But amid the apathetic and the guilty exists a (minuscule) minority group considerably more cheerful: the in Good Faith archetype, who have found Screen Time helpful. “I personally like to quantify things and I find it helpful for my anxiety to have evidence I’m not a lazy piece of shit wasting away my life in front of my phone,” said Caitlin, 26, echoing others in her group. It seems Screen Time, then, is “only effective if you want it to be,” as writer Joanna Stern put it in The Wall Street Journal.
“I can’t bring myself to turn them on,” said Abby, 31. “It would mean coming to terms with an addiction that I’m simply not prepared for. I can only afford to go to therapy every other week so.”
My favorite sleeper archetype was the Conspiracy Theorists. This group believes Apple is either lowballing the numbers to get them to stay on their phones (Marissa, 30), shoving them in their faces as proof that battery drainage is their own fault (Kate, 28), using them as a ploy to sell Apple Watches (Ryan, 26), or my favorite: It’s simply a new way for people to show off. “Is Screen Time the new step count?” asked Alice.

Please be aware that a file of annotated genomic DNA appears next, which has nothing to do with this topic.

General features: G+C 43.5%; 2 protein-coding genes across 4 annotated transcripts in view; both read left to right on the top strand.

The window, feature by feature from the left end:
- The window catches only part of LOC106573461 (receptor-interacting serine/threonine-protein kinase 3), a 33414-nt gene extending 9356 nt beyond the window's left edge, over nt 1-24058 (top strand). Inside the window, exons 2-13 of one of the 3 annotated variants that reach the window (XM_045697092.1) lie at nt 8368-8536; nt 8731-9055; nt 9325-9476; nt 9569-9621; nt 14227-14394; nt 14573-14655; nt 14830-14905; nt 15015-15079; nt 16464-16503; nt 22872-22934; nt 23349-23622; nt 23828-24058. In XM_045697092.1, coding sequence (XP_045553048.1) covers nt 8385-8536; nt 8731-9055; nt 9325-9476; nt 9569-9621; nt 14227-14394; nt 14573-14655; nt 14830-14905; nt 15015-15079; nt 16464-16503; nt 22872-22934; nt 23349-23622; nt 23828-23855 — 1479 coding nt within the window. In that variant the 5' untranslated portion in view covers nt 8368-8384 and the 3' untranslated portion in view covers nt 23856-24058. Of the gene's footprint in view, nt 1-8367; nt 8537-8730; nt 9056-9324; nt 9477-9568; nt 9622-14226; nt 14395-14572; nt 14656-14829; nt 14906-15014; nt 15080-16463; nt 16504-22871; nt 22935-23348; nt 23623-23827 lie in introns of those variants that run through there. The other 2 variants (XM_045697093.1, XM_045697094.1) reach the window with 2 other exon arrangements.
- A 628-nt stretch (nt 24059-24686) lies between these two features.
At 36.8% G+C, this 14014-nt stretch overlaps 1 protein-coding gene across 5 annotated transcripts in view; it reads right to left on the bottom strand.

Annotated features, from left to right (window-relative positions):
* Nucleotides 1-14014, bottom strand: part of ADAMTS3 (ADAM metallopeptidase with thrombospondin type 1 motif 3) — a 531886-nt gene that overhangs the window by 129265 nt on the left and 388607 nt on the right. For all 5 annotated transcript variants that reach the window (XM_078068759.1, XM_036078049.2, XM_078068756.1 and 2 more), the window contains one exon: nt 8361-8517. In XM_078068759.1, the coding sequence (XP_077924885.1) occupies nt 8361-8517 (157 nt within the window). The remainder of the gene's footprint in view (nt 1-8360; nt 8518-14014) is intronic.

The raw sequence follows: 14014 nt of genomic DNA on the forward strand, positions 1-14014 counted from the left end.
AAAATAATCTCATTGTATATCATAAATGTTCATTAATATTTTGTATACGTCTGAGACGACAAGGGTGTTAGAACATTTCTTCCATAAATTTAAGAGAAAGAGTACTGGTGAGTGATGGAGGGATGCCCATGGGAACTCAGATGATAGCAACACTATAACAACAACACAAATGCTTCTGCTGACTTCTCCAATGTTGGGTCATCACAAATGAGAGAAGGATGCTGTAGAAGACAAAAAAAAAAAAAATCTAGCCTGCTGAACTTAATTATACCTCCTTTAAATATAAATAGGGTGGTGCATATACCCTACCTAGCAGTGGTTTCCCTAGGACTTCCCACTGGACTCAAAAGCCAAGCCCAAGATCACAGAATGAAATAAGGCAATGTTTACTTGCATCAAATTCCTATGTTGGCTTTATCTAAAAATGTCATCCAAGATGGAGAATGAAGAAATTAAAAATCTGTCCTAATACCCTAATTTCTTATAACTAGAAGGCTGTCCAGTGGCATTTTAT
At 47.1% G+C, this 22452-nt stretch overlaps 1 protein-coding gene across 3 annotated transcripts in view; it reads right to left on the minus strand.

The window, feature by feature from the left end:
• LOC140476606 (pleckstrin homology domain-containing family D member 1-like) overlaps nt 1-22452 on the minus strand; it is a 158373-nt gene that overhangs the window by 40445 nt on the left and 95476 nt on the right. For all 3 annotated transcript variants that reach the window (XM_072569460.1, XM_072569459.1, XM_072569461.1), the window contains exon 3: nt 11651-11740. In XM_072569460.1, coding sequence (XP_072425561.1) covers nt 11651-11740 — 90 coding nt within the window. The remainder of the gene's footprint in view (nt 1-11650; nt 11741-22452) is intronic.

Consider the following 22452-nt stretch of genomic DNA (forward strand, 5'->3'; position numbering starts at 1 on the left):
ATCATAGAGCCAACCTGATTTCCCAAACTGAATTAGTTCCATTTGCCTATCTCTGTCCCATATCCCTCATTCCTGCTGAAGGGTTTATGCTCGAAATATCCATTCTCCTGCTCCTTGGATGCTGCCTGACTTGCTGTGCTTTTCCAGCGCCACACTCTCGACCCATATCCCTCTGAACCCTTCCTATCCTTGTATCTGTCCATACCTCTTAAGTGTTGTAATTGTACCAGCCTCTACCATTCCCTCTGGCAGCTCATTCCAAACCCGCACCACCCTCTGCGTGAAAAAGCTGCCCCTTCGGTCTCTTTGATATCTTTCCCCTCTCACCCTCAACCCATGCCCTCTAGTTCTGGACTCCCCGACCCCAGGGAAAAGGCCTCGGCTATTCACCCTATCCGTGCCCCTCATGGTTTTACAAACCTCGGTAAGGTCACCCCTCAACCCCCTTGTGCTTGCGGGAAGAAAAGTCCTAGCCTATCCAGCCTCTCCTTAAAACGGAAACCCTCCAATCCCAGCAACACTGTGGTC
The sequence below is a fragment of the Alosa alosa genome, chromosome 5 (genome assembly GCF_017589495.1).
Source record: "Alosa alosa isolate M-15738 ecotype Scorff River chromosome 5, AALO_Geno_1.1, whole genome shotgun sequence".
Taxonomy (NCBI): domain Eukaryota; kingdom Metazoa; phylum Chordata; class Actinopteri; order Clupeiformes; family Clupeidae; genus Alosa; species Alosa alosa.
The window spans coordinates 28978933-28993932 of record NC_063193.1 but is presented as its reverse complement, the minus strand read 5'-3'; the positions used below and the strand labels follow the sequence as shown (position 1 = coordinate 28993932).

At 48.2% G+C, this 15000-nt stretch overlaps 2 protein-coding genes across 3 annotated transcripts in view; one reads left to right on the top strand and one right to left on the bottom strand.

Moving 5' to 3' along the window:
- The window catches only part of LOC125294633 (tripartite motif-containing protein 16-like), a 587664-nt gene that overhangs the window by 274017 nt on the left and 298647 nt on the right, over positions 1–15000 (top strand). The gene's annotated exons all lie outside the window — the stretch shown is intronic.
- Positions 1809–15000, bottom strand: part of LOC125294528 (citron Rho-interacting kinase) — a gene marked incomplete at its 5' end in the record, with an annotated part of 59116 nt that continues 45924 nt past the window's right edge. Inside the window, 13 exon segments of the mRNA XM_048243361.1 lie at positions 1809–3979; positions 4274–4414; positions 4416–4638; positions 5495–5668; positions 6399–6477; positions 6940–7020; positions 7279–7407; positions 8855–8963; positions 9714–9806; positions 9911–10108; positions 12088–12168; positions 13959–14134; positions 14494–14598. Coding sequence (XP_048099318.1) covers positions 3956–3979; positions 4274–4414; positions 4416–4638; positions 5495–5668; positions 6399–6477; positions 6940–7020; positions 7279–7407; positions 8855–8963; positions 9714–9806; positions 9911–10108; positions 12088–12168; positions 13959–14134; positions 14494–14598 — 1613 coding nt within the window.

Screen Time as Quantified Self
It’s a prescient question for a population embroiled in the do-better-be-better wellness movement. In a time when information has never flowed so freely, and personal responsibility has never been taken more seriously, Screen Time enables us to examine our most prolific habit with troubling specificity. And in doing so, it asks that we indict ourselves first and foremost. But when phones have been integrated into our social, personal and professional lives to the extent that we face consequences for tuning out, what does such a tool really offer us?